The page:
The Islamophobia Research & Documentation Project (IRDP)—a program of the University of California, Berkeley's Center for Race and Gender (CRG)—recently held its third annual conference, "Critical Discourses on Islamophobia: Symbols, Images, & Representations." As in previous years, speaker after speaker decried an imaginary racist, imperialist, Orientalist Western juggernaut, while disregarding the very real predations of Islamism.
The first day of the conference brought in approximately eighty people at its peak, including a number of women in hijab (head scarf), typing furiously on laptops. Others sported keffiyehs and dreadlocks; a smattering of Arabic and French could be heard; and a scruffy, bearded fellow wandered around with what appeared to be a journal under his arm, Historicizing Anti-Semitism, that one suspects is not exactly kosher. It was just another day in Berkeley.
Hatem Bazian, IRDP director, Near Eastern studies senior lecturer, and conference convener started out by apologizing for the forty-minute delay in kicking off the event. He chalked it up to "Muslim Time"—a reference to the popular phrase among African-Americans, "Colored People's Time"—and joked that "Swiss watches run forward, but Muslim watches run backward." He thanked the Council on American-Islamic Relations (CAIR)—an Islamist organization posing as a defender of civil rights— for its participation in the conference (Zahra Billoo, CAIR Northern California Executive Director, spoke the next day) and for partnering with CRG to produce the 2011 report, "Same Hate, New Target: Islamophobia and Its Impact in the United States"—a report that falsely accuses a number of public figures of perpetrating "Islamophobia." Bazian also thanked "individuals who send us hate mail" for demonstrating "the need for this conference," about which, he claimed, there had been "considerable chatter," including "wild" and "threatening" statements. All this "despite the fact that we have the first Muslim president," he added, chuckling. This sarcastic reference to the American public's perception of Barack Obama's Muslim background would be repeated throughout the day as incontrovertible evidence of "Islamophobia."
Tariq Ramadan, the controversial Oxford University professor of contemporary Islamic studies and grandson of Muslim Brotherhood founder Hasan al-Banna, demonstrated a capacity for what his critics have described as doublespeak with his keynote speech. Titled, "A Global Perspective on Constructing Muslim Otherness," Ramadan's talk was rife with contradiction. At one point, he acknowledged that the "victim mentality" is counterproductive for Muslims and other minorities:
People are relying on fear, mistrust, [and] nurturing the victim mentality. You can see this among Blacks, Latinos, [and] Muslims. Sometimes they play the victims. Victims are talking to each other. We are the victims of your colonization, legal colonization. It's the way you accept the role given by the dominant: you become the victim.
Yet pushing victimhood was the principal purpose of the conference. Moreover, Ramadan contributed to that narrative by implying that assimilation—the antidote to the balkanization caused by nurturing a victim mentality—was impossible in the U.S.:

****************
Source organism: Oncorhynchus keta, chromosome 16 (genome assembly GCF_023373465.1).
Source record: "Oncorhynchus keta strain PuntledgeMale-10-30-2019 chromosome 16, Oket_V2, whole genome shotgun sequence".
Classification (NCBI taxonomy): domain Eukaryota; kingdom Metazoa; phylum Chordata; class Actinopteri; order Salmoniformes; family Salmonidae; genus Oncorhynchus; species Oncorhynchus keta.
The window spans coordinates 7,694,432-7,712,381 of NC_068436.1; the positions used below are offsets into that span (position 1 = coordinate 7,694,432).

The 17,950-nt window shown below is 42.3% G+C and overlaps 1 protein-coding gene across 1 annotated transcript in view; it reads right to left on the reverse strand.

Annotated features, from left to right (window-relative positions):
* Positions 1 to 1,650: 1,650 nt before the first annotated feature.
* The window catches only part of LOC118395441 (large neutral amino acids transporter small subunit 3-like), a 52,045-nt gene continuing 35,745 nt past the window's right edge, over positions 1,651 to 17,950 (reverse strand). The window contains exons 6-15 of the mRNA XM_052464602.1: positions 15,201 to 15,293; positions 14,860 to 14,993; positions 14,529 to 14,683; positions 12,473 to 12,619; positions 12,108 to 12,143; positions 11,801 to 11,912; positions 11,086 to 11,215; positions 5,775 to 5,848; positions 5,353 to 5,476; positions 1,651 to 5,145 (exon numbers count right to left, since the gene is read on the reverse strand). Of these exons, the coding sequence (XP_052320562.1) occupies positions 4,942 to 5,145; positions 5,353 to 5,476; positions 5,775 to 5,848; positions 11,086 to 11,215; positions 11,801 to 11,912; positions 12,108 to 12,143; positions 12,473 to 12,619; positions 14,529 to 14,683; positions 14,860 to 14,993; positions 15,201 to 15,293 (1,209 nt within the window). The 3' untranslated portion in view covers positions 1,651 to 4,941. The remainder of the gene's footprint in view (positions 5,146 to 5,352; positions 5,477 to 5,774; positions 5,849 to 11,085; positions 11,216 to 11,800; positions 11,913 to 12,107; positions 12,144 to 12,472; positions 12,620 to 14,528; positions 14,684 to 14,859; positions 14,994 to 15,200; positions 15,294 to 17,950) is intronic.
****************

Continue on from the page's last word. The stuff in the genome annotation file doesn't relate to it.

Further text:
At the end of the day, you might be a Muslim-American, Black, Latino, but not really. Us versus them. . . . After four generations, you are Muslim with an American background.
Ramadan admitted that something other than mere bigotry might be at the heart of what's been disingenuously dubbed "Islamophobia":
[S]ome of them are very sincere when it comes to being scared of the Muslim presence. . . . Try to understand the logic that is behind the whole thing . . . there is a great deal of mistrust towards our intentions as Muslims. We should go beyond the discussion of 'we are discriminated' towards a more comprehensive approach. . . . People can be genuinely scared; we have to face this.
He then added:
We have to get rid of this idea that the world is divided between the West and Islam. Instead of speaking about peace and living together, we respond with a discourse that is exactly the same.
But he went on to do just that, accusing both Republicans and Democrats of collusion—although he allowed that "some are less Islamophobic than others"—and claiming that "the people who are pushing it [are] the Tea Party and the Neocons." Given that the Tea Party has focused exclusively on economic issues and that Neoconservatism is hardly a political force to be reckoned with of late, Ramadan's rhetoric was hopelessly out of touch.
Ramadan eventually revealed why so many find him so dangerous by hinting at a belief in conspiracy theories surrounding the 9/11 attacks and the Mohamed Merah shootings in Toulouse, France, which resulted in the deaths of three soldiers, a rabbi, and three children at a Jewish school. Acknowledging that "there is a new anti-Semitism in France, which is coming from Arabs and Muslims," he then accused "strong Zionist groups" of complicity for somehow "nurturing this kind of racism." As he put it:
I know about 9/11, but I still have some questions about behind the scenes, the way it was used . . . I still have questions about what happened in France [Toulouse]. We should try to understand the alliances we find behind old enemies.
To imply that "Zionists" are benefiting from atrocities against Jews and others goes beyond the realm of conspiracy theory into classical anti-Semitism.